Since March 31, six cases of highly pathogenic avian influenza have been found in commercial turkey growing operations in South Dakota.
State veterinarian Dustin Oedekoven said the avian flu came to the region from migratory waterfowl. Officials suspect the flu gets into barns through people who are bringing it in accidentally or from small birds like sparrows that can also carry it.
Oedekoven said there is good news.
“The good news is we’re not seeing lateral spread from the farms that are affected. Every time we get an infected farm we make sure we quarantine,” he said. “We draw a 10-kilometer (6-mile) circle around the farm on a map and we test every poultry premise in that area. We have not detected the virus in poultry in those control zones in South Dakota. It doesn’t appear that we’re finding spread of the virus outside of those farms, which is encouraging.”
For any poultry operation that has confirmed avian influenza, the farm is quarantined then all of the poultry on the farm are euthanized. Very strict cleaning and disinfecting measures are taken and then environmental sampling is done to be sure the virus has been eliminated from the affected farm.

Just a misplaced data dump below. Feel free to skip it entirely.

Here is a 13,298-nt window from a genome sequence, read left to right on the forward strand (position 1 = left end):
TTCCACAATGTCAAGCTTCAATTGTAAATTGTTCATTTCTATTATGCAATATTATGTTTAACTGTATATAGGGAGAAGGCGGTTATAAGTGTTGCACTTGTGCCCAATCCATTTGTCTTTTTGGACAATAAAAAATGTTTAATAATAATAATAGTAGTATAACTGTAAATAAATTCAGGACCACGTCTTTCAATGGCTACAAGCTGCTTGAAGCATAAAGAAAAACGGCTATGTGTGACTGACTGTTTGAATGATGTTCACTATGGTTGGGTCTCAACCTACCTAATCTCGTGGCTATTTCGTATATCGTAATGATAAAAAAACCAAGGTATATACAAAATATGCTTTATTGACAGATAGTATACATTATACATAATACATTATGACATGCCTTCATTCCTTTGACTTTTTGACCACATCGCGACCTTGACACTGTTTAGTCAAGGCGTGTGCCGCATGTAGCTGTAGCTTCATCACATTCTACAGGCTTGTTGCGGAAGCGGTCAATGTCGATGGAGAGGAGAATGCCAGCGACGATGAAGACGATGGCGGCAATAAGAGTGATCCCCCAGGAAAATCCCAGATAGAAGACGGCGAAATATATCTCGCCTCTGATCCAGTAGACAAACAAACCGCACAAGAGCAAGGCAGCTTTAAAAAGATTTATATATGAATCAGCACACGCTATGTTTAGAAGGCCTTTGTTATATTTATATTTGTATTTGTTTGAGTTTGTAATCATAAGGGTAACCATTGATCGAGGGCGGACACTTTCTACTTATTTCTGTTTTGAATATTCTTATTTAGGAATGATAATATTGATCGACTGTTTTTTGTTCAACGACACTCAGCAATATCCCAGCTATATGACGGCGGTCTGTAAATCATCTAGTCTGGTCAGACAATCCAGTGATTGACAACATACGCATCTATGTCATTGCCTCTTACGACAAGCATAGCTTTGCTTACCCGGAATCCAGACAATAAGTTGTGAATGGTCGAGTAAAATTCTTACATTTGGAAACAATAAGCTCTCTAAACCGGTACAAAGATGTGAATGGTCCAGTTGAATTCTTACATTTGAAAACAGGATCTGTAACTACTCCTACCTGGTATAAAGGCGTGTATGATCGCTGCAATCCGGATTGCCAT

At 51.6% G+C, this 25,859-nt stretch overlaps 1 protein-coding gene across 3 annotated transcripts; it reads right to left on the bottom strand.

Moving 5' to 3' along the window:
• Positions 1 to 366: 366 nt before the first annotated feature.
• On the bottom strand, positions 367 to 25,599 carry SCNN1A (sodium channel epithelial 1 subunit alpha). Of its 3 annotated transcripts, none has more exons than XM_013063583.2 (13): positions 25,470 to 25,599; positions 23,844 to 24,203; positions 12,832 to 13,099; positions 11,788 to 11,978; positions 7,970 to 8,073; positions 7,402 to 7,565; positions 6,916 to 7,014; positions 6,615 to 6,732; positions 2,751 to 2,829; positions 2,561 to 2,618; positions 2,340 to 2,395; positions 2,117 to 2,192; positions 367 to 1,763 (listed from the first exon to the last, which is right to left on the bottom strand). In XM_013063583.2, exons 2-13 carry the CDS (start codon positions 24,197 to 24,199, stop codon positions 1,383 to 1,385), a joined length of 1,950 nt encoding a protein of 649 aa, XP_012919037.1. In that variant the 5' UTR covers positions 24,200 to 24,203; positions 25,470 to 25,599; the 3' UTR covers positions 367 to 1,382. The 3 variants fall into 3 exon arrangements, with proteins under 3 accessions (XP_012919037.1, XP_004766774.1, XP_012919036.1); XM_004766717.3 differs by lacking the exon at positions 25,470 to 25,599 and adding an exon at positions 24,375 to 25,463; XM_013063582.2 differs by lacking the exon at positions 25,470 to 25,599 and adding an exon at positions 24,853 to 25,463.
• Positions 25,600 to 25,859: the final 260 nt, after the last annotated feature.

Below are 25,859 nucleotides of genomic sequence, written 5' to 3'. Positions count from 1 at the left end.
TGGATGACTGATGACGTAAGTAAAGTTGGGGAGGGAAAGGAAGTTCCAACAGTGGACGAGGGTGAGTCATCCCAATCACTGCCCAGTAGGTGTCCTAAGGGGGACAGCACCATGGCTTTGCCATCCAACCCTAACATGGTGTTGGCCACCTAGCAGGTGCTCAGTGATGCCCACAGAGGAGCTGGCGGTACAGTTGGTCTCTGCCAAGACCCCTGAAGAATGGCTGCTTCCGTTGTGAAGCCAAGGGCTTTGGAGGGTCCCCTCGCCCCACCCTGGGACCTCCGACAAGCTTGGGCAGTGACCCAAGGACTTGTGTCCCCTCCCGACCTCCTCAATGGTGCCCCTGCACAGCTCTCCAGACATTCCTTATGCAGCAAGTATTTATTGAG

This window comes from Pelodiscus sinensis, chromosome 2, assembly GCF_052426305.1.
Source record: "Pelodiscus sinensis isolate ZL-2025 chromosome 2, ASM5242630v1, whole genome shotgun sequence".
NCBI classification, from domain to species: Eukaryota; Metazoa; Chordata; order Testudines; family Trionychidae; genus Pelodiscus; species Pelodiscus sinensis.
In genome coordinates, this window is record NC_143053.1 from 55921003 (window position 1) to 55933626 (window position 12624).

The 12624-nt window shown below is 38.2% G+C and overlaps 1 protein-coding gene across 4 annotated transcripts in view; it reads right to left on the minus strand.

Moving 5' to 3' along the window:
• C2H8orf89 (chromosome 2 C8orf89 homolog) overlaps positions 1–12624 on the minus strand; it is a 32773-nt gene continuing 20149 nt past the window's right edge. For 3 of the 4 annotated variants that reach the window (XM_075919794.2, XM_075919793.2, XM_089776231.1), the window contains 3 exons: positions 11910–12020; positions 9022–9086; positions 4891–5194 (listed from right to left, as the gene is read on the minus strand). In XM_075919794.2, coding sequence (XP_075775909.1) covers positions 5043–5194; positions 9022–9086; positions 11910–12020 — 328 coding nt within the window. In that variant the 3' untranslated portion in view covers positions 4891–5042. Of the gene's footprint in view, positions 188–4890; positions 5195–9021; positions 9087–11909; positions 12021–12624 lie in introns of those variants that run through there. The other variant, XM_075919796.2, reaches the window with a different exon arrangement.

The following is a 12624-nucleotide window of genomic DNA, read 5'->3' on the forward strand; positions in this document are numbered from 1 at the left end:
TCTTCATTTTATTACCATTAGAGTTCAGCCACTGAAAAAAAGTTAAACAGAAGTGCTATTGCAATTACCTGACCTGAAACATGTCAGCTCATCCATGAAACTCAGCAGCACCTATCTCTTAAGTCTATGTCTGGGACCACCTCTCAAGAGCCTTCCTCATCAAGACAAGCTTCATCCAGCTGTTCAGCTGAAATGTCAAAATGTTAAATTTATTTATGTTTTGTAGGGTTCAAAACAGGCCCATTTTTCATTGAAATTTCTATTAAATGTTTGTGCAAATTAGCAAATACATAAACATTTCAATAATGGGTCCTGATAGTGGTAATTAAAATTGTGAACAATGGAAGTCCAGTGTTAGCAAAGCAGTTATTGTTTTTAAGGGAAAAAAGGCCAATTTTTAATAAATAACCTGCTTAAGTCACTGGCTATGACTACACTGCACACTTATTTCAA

Oedekoven said while the virus has been found in commercial turkey growing operations in South Dakota, chicken operations in Iowa and Minnesota have also found the disease. The virus has not been found in any commercial pheasant growing operations but Oedekoven said they are being watchful that it might show up in that type of operation.
While he hopes the summer months will mean fewer or no news avian influenza cases, Oedekoven encourages poultry producers to report sick bird or high death loss in their flocks.
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